Tuesday, March 20, 2007

A Fist Fight Over Spirituality

For the last five days, some folks have been hotly debating the nature and merits of "spirituality" over at PZ Meyers' blog, Pharyngula.

Meyers started the fist fight when he posted an entry titled, "Spirituality"? Another Word For Lies and Empty Noise. The ruckus has now reached 230 comment posts and still counting.

I gather from what I read of the debate that almost as many definitions of "spirituality"are in play as there are people debating the merits and nature of "spirituality". Everyone seems to have their own pet definition for the word, and is sticking with it. Consequently, the participants are in most cases talking pass each other.

Despite that, it's a good debate with a lot of sharp insights on both sides.

Most common words have more than one meaning and "spirituality" is no exception. Depending on who you are talking with, the word can be used to mean anything from a belief in ghosts and spirits --- to an emotional high --- and beyond that to a sense, feeling, or perception of connectedness to all things.

It is folly to insist that any one usage is somehow more correct than all the others, but we should be clear about what meaning we ourselves are using for the word.

Recently, Sam Harris has offered a new definition of the word in his book, The End of Faith. Harris uses to word to refer to anything having to do with the sort of awareness that comes about after a sudden end to subject/object perception occurs while the continuum of experience yet remains.

Whether one would personally use Harris' definition of "spirituality" or not, the man should get a medal for being the first in the long history of the word to give it a more or less operational meaning. Yet, Harris goes even further: He wants to put the study of spirituality (along with mysticism --- another confusing word) on a scientific footing.

Perhaps only an American can believe humans will someday fly, travel to the moon, or study spirituality scientifically. But that latter thing is exactly what Harris hopes to do.

More power to him. If Harris succeeds, then some fist fights over the nature and merits of spirituality might become a thing of the past.

More over, this is the 21st Century, and many people who have had spiritual experiences of the sort Harris describes feel it is high time for biologists like PZ Meyers (along with many other scientists and non-scientists alike) to recognize there is more to human nature than is dreamt of in their philosophies.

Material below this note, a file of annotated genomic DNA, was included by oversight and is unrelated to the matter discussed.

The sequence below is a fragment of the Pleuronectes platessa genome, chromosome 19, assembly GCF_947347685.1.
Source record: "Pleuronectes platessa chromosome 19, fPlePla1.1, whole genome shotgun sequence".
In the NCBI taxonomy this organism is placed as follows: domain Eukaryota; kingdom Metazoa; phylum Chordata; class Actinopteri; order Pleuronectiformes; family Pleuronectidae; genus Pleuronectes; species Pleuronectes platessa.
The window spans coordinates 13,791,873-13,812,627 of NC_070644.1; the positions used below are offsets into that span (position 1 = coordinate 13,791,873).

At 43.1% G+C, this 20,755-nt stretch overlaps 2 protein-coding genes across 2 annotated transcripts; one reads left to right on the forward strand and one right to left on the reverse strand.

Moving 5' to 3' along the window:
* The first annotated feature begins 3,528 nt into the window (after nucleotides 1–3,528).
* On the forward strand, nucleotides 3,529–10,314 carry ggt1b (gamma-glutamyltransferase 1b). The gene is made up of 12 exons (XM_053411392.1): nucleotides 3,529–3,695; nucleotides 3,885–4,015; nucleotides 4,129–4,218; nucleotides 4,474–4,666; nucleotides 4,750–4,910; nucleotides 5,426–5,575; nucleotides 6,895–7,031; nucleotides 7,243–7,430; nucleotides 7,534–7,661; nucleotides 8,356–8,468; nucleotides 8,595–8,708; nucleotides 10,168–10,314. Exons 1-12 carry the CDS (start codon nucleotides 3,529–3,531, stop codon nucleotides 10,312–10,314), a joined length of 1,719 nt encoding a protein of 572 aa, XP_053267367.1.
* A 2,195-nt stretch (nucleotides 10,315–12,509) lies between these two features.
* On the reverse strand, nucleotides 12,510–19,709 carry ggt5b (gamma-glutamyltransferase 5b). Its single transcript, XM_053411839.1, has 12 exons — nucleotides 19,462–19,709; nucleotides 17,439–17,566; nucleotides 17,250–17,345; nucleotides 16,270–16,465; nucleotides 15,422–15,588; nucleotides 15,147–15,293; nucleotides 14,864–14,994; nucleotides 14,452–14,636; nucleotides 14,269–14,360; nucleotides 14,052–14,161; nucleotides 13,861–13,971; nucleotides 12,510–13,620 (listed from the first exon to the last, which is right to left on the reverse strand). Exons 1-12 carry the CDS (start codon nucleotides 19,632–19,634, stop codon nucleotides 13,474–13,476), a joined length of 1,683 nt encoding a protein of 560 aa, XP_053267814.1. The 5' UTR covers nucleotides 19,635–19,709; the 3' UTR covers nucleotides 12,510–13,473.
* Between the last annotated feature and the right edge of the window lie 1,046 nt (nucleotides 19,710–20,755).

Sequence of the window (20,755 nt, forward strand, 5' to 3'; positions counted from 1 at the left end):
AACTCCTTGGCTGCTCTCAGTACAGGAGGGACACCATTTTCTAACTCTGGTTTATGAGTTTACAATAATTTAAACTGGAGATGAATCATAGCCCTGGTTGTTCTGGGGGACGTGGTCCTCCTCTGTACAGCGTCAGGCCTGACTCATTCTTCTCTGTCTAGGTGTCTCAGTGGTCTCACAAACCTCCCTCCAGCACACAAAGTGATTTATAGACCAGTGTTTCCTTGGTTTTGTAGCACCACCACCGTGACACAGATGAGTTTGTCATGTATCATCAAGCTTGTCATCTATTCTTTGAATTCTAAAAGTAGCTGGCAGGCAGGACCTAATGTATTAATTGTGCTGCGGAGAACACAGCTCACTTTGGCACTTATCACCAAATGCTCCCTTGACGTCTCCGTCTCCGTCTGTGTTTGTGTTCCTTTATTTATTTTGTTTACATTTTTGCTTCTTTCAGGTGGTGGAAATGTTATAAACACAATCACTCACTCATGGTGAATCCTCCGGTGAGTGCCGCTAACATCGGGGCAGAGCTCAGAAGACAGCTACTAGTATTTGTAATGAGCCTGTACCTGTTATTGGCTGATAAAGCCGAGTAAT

Can Harris succeed in placing the study of spirituality and mysticism on a scientific footing? What do you think?

5 comments:

Mystic Wing said...

Well, it would appear I'm in complete agreement with Harris. His definition of spirituality is right in line with all the mystics descriptions of non-dual awareness——i.e. the continuance of perception with no distinction between object and subject.

No exactly a new idea, but I applaud anyone who champions this fight in the modern age.

Patty said...

> Harris uses to word to refer to anything having to do with the sort of awareness that comes about after a sudden end to subject/object perception occurs while the continuum of experience yet remains.

I have no idea what that means, or even if it has meaning, so I'm not sure how "operational" it is. (I think his wording stems from a fundamental misunderstanding of the subject/object divide, which is one of perspective). With no subject/object divide, there is no "me", and that's a pretty hard thing for most people to strive for. And though I have many describe it as such, I cannot imagine such a thing. To me, the spiritual is a result of a very clear divide between subjective and objective perspectives. I like things simple. To me, "spiritual" simply means from the perspective of spirit, and spirit is "me" on the threashold of reality.

Paul said...

Hi Mystic Wing!

I believe you are spot on that Harris' definition is right in line with the mystics description of non-dual awareness. Good observation!

Paul said...

Hi Patty!

"With no subject/object divide, there is no "me", and that's a pretty hard thing for most people to strive for. And though I have many describe it as such, I cannot imagine such a thing."

Of course, you are right that without the subject/object division, there is no "me". It also seems there is no "you" either.

I would further suppose that awareness without a me/you divide implies a sense, feeling or pereception of all things being interconnected.

Perhaps that is a clumsy way of putting it, however, since such an awareness would also imply an end to the perception of "thingness".

I very much agree with you that we cannot imagine such an awareness. Our imagination is part of our normal consciousness and as such fundamentally "assumes" a division between subject and object. Hence, trying to imagine what an end to subject/object perception is like is a bit akin to trying to imagine colors if you're color blind.

Last, but not least, I'm curious what you mean by "...spirit is 'me' on the threshold of reality"? Would you do me the favor of elaborating on that? It sounds intriguing.

Thank you for a very good post!

Patty said...

> subject/object perception...

See, that's what I meant when I said the divide is misunderstood. It's one of perspective, not perception. It's not "my view/your view," and it isn't "you/me". It's more like "you, me and everything (objects)/everything from in here (a subject)."

It's the "in here" that is spirit, symbolised. Without the divide, there is no spirit.

The awareness that is "perception with no distinction between subject and object" is unconsciousness. So either people are talking about a wholly unconscious thing, or ...I have no clue.

Re the threshold, I made a post on RF about it in 'Theological Concepts' called The Numinous Void.